Mechanism of action of bolandiol (19-nortestosterone-3beta,17beta-diol), a unique anabolic steroid with androgenic, estrogenic, and progestational activities

Barbara J Attardi, Stephanie T Page, Sheri A Hild, Christopher C Coss, Alvin M Matsumoto
Journal of Steroid Biochemistry and Molecular Biology 2010 February 15, 118 (3): 151-61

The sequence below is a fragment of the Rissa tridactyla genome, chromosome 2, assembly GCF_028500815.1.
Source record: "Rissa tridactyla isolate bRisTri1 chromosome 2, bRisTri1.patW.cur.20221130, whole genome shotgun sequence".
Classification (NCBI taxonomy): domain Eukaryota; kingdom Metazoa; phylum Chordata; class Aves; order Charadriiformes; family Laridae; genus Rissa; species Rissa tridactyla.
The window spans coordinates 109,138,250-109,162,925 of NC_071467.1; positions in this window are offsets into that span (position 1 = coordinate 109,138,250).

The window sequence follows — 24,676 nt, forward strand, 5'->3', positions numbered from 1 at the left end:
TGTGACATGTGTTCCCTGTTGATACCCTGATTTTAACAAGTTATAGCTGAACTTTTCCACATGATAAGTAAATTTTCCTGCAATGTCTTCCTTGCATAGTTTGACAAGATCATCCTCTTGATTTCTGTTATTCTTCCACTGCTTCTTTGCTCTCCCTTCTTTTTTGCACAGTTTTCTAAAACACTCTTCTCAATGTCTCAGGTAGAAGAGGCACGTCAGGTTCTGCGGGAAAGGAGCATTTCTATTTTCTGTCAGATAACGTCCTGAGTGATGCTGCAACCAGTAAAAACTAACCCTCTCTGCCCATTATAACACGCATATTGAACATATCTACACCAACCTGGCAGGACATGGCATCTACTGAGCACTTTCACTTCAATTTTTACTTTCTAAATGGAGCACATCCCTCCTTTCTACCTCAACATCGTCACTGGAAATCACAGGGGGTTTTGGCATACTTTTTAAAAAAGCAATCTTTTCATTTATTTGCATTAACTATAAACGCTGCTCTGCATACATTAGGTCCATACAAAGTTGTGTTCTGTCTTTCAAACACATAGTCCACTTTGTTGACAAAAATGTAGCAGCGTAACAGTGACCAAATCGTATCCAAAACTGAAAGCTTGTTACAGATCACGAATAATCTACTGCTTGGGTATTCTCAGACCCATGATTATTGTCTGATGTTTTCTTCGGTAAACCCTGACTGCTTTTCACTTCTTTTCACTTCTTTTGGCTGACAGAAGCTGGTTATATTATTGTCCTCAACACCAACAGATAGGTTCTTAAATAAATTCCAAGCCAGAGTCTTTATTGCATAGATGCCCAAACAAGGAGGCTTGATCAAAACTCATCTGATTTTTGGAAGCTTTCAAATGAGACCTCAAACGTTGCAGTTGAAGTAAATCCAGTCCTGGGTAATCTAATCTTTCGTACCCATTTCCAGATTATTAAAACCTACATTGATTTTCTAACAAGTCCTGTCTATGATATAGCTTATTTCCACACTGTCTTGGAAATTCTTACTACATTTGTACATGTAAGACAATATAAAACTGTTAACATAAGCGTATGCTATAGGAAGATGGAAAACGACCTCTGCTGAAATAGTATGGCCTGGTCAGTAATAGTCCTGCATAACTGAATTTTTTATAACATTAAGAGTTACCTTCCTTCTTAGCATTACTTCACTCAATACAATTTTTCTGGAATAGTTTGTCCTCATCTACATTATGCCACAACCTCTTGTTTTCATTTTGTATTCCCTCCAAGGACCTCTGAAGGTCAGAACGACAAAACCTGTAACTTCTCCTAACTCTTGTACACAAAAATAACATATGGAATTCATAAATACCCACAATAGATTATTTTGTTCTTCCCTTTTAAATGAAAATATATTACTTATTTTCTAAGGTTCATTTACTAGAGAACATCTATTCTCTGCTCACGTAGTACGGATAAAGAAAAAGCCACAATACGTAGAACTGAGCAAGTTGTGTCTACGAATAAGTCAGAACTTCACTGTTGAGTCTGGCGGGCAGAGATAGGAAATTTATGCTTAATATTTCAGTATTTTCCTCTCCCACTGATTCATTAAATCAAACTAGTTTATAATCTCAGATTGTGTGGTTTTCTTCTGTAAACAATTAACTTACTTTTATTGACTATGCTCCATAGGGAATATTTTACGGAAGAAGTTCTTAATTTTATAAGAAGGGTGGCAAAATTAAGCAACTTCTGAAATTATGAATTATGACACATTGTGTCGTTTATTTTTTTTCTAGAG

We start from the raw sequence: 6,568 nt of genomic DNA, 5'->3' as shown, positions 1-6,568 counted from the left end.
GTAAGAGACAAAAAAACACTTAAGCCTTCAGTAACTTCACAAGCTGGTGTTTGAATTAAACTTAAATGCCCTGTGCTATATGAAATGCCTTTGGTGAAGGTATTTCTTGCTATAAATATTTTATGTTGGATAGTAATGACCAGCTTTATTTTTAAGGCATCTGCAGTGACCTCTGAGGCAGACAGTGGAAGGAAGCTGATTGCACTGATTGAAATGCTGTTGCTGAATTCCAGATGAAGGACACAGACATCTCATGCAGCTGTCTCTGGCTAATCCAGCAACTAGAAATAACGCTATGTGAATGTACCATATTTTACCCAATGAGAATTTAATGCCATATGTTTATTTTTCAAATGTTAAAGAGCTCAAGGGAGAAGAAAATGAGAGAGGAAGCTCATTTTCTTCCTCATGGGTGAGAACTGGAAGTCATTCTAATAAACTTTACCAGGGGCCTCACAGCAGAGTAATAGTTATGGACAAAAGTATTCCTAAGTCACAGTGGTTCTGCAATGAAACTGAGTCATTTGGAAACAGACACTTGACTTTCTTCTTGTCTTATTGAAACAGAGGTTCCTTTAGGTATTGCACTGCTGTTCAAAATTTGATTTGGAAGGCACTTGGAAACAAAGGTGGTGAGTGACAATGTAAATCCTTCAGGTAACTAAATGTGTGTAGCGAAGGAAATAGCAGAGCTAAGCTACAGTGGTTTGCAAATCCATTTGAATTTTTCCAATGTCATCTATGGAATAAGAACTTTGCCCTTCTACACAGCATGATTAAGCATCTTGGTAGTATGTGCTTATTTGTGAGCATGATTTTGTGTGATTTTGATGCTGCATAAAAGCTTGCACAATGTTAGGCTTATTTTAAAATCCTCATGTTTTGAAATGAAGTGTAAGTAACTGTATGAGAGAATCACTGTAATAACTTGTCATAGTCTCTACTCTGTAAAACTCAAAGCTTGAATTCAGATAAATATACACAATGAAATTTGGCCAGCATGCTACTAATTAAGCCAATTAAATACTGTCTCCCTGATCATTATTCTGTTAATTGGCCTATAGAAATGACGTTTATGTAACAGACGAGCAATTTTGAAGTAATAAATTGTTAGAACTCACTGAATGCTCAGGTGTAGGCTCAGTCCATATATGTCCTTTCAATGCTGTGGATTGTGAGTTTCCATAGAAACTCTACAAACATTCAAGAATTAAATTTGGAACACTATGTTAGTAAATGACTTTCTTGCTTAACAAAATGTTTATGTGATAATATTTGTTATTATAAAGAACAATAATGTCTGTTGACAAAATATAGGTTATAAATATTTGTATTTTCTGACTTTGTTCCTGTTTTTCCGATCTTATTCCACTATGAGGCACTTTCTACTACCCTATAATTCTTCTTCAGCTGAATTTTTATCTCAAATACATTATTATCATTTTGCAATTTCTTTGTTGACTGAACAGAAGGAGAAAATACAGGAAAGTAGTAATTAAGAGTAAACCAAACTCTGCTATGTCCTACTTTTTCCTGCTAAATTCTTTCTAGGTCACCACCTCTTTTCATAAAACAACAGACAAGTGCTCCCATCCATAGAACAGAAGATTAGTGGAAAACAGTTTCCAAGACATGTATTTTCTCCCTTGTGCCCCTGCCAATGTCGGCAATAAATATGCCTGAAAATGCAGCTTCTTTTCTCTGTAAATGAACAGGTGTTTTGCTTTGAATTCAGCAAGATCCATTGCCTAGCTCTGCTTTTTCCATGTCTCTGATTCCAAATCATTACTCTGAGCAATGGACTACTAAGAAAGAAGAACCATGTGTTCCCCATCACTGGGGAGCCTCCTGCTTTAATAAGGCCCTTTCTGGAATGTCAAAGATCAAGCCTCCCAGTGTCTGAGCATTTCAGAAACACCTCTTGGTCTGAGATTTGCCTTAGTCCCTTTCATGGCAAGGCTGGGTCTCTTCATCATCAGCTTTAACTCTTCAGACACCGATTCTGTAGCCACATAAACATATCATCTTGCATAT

Bolandiol is a synthetic anabolic steroid that increases lean body mass and bone mineral density without significant stimulation of sex accessory glands in castrate adult male rats. Since bolandiol suppresses gonadotropins and endogenous testosterone (T) production, we investigated its mechanism of action. We compared the potency of bolandiol in vitro and in vivo with T, 5alpha-dihydrotestosterone (DHT), 19-nortestosterone (19-NT) and estradiol (E(2)). Bolandiol bound with lower affinity to the recombinant rat androgen receptor (AR) than the other androgens and had low, but measurable, affinity for recombinant human progestin receptors (PR-A, PR-B), and estrogen receptors (ERalpha and beta-1). Functional agonist activity was assessed in transcription assays mediated by AR, PR, or ER. Bolandiol was stimulatory in all these assays, but only 4-9% as potent as T, DHT, and 19-NT via AR, 1% as potent as progesterone via PR, and 3% and 1% as potent as E(2) acting through ERalpha or ERbeta, respectively. In immature castrate rats, bolandiol was equipotent to T in stimulating growth of the levator ani muscle but less potent than T in stimulating growth of the sex accessory glands. Bolandiol also stimulated uterine weight increases in immature female rats, which were partly blocked by ICI 182,780, but it was not aromatized in vitro by recombinant human aromatase. In contrast to T, stimulation of sex accessory gland weights by bolandiol was not inhibited by concomitant treatment with the dual 5alpha-reductase inhibitor dutasteride. As bolandiol exhibits tissue selectivity in vivo, it may act via AR, PR, and/or ER, utilize alternative signaling pathway(s) or transcriptional coregulators, and/or be metabolized to a more potent selective steroid.

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